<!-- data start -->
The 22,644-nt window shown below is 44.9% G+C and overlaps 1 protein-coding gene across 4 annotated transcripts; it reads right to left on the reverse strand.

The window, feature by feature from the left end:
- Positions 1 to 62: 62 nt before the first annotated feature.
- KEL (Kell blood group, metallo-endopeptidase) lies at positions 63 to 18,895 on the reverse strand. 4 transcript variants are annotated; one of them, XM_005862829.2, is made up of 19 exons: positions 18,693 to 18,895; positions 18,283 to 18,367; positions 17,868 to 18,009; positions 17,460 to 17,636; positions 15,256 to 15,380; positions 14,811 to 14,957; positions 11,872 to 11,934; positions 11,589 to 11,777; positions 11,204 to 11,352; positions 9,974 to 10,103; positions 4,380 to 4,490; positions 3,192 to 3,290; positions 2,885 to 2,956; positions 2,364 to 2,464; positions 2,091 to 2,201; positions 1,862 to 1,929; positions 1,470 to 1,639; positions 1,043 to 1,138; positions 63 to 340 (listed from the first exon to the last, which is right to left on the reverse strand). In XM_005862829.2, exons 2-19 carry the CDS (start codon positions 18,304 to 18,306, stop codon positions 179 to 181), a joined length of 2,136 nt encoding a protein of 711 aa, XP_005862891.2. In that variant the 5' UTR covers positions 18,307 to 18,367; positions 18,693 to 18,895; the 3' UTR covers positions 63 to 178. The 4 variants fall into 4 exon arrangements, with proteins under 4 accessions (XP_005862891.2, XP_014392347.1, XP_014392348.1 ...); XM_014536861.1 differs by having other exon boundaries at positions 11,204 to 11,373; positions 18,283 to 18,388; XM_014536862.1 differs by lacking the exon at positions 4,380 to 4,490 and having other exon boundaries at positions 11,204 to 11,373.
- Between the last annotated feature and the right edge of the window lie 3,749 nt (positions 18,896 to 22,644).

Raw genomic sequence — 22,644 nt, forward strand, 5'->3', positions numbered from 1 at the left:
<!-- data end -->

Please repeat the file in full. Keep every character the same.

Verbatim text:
The 22,644-nt window shown below is 44.9% G+C and overlaps 1 protein-coding gene across 4 annotated transcripts; it reads right to left on the reverse strand.

The window, feature by feature from the left end:
- Positions 1 to 62: 62 nt before the first annotated feature.
- KEL (Kell blood group, metallo-endopeptidase) lies at positions 63 to 18,895 on the reverse strand. 4 transcript variants are annotated; one of them, XM_005862829.2, is made up of 19 exons: positions 18,693 to 18,895; positions 18,283 to 18,367; positions 17,868 to 18,009; positions 17,460 to 17,636; positions 15,256 to 15,380; positions 14,811 to 14,957; positions 11,872 to 11,934; positions 11,589 to 11,777; positions 11,204 to 11,352; positions 9,974 to 10,103; positions 4,380 to 4,490; positions 3,192 to 3,290; positions 2,885 to 2,956; positions 2,364 to 2,464; positions 2,091 to 2,201; positions 1,862 to 1,929; positions 1,470 to 1,639; positions 1,043 to 1,138; positions 63 to 340 (listed from the first exon to the last, which is right to left on the reverse strand). In XM_005862829.2, exons 2-19 carry the CDS (start codon positions 18,304 to 18,306, stop codon positions 179 to 181), a joined length of 2,136 nt encoding a protein of 711 aa, XP_005862891.2. In that variant the 5' UTR covers positions 18,307 to 18,367; positions 18,693 to 18,895; the 3' UTR covers positions 63 to 178. The 4 variants fall into 4 exon arrangements, with proteins under 4 accessions (XP_005862891.2, XP_014392347.1, XP_014392348.1 ...); XM_014536861.1 differs by having other exon boundaries at positions 11,204 to 11,373; positions 18,283 to 18,388; XM_014536862.1 differs by lacking the exon at positions 4,380 to 4,490 and having other exon boundaries at positions 11,204 to 11,373.
- Between the last annotated feature and the right edge of the window lie 3,749 nt (positions 18,896 to 22,644).

Raw genomic sequence — 22,644 nt, forward strand, 5'->3', positions numbered from 1 at the left: